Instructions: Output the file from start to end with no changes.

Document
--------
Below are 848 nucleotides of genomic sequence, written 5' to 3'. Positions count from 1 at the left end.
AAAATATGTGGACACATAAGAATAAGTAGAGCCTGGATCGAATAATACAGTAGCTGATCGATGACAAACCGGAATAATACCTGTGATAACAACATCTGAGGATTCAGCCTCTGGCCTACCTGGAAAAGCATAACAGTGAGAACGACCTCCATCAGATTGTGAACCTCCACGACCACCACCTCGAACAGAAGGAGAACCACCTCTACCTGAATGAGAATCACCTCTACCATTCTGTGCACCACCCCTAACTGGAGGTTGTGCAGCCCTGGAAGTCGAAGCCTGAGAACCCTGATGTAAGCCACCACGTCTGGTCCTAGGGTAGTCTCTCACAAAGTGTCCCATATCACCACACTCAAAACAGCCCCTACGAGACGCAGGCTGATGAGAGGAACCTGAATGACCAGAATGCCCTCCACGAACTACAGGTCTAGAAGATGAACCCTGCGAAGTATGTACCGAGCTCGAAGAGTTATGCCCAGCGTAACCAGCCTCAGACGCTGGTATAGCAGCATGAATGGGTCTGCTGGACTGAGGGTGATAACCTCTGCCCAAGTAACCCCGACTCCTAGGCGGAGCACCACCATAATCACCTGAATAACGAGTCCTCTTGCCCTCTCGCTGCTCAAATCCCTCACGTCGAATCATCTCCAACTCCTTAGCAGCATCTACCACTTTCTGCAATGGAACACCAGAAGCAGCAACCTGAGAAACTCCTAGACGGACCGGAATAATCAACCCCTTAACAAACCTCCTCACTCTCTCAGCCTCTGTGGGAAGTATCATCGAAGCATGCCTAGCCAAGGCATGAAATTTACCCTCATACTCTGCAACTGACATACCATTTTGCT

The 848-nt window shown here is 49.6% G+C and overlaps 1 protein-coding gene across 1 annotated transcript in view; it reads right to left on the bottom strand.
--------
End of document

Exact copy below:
Below are 848 nucleotides of genomic sequence, written 5' to 3'. Positions count from 1 at the left end.
AAAATATGTGGACACATAAGAATAAGTAGAGCCTGGATCGAATAATACAGTAGCTGATCGATGACAAACCGGAATAATACCTGTGATAACAACATCTGAGGATTCAGCCTCTGGCCTACCTGGAAAAGCATAACAGTGAGAACGACCTCCATCAGATTGTGAACCTCCACGACCACCACCTCGAACAGAAGGAGAACCACCTCTACCTGAATGAGAATCACCTCTACCATTCTGTGCACCACCCCTAACTGGAGGTTGTGCAGCCCTGGAAGTCGAAGCCTGAGAACCCTGATGTAAGCCACCACGTCTGGTCCTAGGGTAGTCTCTCACAAAGTGTCCCATATCACCACACTCAAAACAGCCCCTACGAGACGCAGGCTGATGAGAGGAACCTGAATGACCAGAATGCCCTCCACGAACTACAGGTCTAGAAGATGAACCCTGCGAAGTATGTACCGAGCTCGAAGAGTTATGCCCAGCGTAACCAGCCTCAGACGCTGGTATAGCAGCATGAATGGGTCTGCTGGACTGAGGGTGATAACCTCTGCCCAAGTAACCCCGACTCCTAGGCGGAGCACCACCATAATCACCTGAATAACGAGTCCTCTTGCCCTCTCGCTGCTCAAATCCCTCACGTCGAATCATCTCCAACTCCTTAGCAGCATCTACCACTTTCTGCAATGGAACACCAGAAGCAGCAACCTGAGAAACTCCTAGACGGACCGGAATAATCAACCCCTTAACAAACCTCCTCACTCTCTCAGCCTCTGTGGGAAGTATCATCGAAGCATGCCTAGCCAAGGCATGAAATTTACCCTCATACTCTGCAACTGACATACCATTTTGCT

The 848-nt window shown here is 49.6% G+C and overlaps 1 protein-coding gene across 1 annotated transcript in view; it reads right to left on the bottom strand.